Analysis

Sometimes, in a Supreme Court argument, a single phrase can speak volumes.  Justice Anthony M. Kennedy, the one member of the Court who bore the most watching because the other eight seemed clearly to divide evenly, used the phrase “trusteeship of the United States government” as a shorthand way to describe how he views the regime set up by the Voting Rights Act of 1965.  Of course, he meant it as a denunciation.

If Kennedy believes that there is no way to justify any longer that kind of oversight of nine states that have to do the most to obey the 1965 law, that law may well be doomed.   But it also was Kennedy who left the impression that he might be willing to go along with a potential way to short-circuit the case of Shelby County v. Holder, and allow the law to survive for some time more.

The argument Wednesday in one of the most important cases of the Court’s current Term — a hearing that ran seventeen minutes longer than the allotted hour — left no doubt that four of the Justices (and maybe Kennedy with them) are just as troubled as they were four years ago when they last lambasted the selective enforcement approach mandated by history’s most successful civil rights law.  Equally, there was no doubt that four Justices — including the two newest members — were prepared to let Congress have its way with the twenty-five-year extension of the law.

Naturally, that meant the potential swing vote would be held by Justice Kennedy.   His heart evidently was with the sentiment that Congress’s failure to make the law’s key Section 5 reach more widely and its failure to change the Section 4 formula by which states and local governments get covered should lead the Court to strike down one or both of those provisions.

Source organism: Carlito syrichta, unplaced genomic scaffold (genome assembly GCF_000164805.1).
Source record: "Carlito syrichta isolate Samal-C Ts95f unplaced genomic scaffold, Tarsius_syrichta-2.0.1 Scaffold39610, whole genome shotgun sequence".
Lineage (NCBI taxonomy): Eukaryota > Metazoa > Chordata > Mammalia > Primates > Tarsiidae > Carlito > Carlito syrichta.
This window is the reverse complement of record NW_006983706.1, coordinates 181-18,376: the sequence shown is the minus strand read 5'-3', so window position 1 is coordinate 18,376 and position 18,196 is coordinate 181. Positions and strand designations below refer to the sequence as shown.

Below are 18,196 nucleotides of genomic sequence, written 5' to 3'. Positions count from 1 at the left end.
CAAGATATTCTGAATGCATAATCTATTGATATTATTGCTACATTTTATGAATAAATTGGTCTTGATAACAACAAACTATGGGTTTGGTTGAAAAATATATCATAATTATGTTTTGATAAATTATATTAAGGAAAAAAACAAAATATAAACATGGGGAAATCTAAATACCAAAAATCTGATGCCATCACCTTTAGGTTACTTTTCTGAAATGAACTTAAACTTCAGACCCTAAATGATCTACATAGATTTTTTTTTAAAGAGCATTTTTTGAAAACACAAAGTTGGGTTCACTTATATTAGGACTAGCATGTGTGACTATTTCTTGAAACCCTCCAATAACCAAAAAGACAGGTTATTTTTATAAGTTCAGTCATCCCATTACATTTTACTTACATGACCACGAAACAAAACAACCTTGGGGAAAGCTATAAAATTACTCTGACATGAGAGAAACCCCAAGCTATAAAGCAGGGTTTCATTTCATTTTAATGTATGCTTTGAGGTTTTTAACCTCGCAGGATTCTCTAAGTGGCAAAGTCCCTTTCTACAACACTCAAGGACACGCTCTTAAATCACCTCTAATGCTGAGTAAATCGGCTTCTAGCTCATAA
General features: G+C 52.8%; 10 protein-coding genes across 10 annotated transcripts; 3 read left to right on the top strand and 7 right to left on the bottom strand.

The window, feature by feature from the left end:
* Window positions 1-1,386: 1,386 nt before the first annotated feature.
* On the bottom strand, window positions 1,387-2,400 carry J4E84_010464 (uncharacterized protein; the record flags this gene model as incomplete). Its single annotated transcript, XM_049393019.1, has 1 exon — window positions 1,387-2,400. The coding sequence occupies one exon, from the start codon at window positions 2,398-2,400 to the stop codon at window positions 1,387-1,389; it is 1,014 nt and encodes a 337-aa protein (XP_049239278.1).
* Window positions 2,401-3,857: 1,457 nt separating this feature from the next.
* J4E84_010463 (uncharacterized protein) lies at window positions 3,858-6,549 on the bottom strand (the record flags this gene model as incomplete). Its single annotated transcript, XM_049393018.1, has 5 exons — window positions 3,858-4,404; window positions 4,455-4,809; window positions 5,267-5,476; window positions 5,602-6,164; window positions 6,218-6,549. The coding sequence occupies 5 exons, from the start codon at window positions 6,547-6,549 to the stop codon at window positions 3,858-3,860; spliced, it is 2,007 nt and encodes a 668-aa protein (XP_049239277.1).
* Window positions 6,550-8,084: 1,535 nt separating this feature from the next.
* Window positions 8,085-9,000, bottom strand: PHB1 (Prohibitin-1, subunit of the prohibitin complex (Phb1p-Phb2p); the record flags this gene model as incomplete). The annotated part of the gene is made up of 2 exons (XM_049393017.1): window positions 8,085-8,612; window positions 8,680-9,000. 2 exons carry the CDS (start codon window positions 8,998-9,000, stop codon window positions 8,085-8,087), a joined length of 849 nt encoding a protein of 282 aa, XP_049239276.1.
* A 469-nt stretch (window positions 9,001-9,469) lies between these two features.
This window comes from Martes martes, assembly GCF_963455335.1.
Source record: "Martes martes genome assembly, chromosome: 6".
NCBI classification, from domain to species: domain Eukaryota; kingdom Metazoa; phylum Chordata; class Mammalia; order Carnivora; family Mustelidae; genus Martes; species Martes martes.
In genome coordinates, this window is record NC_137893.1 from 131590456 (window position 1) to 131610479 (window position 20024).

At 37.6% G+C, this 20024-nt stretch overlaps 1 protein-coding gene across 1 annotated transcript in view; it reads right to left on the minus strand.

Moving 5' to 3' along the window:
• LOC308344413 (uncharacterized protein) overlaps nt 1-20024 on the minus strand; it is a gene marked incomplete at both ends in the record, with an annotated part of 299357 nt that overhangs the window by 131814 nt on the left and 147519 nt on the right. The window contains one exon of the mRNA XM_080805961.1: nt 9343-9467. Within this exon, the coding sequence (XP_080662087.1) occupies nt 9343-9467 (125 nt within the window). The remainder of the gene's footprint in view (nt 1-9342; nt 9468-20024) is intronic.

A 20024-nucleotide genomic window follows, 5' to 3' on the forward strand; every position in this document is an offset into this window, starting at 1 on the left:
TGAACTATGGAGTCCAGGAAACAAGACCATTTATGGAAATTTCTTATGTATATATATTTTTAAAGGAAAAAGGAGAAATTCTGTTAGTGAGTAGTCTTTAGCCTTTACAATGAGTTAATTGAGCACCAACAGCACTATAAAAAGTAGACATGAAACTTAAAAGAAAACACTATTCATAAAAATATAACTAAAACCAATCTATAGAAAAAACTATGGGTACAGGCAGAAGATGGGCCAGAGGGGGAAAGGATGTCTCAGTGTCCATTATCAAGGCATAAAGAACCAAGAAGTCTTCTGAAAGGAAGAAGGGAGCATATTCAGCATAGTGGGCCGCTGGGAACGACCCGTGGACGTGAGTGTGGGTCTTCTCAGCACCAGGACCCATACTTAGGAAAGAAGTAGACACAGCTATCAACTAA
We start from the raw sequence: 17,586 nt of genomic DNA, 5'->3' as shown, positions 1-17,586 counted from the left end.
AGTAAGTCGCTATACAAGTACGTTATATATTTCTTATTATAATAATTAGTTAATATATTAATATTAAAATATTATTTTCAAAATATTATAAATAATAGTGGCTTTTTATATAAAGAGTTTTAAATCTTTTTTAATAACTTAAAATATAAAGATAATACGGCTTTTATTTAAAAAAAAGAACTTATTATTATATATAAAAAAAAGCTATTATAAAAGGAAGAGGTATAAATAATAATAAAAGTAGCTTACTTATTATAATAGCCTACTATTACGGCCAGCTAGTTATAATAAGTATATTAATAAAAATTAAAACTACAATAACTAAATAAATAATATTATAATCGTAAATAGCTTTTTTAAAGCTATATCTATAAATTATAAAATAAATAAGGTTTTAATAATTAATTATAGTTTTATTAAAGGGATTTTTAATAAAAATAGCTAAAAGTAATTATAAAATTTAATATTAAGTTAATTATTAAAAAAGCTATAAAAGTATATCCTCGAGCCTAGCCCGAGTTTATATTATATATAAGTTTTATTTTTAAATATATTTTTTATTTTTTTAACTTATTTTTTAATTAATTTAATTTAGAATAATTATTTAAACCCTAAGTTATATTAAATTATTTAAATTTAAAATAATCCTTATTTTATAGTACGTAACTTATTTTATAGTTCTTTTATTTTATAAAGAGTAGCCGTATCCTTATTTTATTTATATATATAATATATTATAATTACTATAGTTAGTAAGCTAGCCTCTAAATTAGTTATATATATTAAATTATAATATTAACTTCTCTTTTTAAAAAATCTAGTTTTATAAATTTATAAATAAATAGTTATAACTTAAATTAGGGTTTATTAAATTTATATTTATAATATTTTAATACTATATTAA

Kennedy most clearly displayed that sentiment when he put a portentous question to the federal government’s lawyer, Solicitor General Donald B. Verrilli, Jr.  It was a rather peculiarly worded question, but its thrust was very clear.  If Alabama wants to put up monuments to the heroes of civil rights, in order to “acknowledge the wrongs of its past,” the Justice asked, ”is it better off doing it if it’s an own independent sovereign or if it’s under the trusteeship of the United States government?”

Verrilli, who had just told Kennedy that the government does respect the system of American federalism, had no direct answer to the tougher question.   He felt a need in response to repeat the claim that Congress had acted cautiously in 2006 when it reenacted the 1965 law, and took “a more prudent course, even given the federalism concerns.”

But those who had attended the Court’s last hearing on the constitutionality of the 1965 law, four years ago, could recall that Kennedy was equally disturbed then about the threat he saw to states’ rights, and yet the Court concluded that case without striking down the law.  It found a way to ease the burden of the law, for local governments, and left it at that.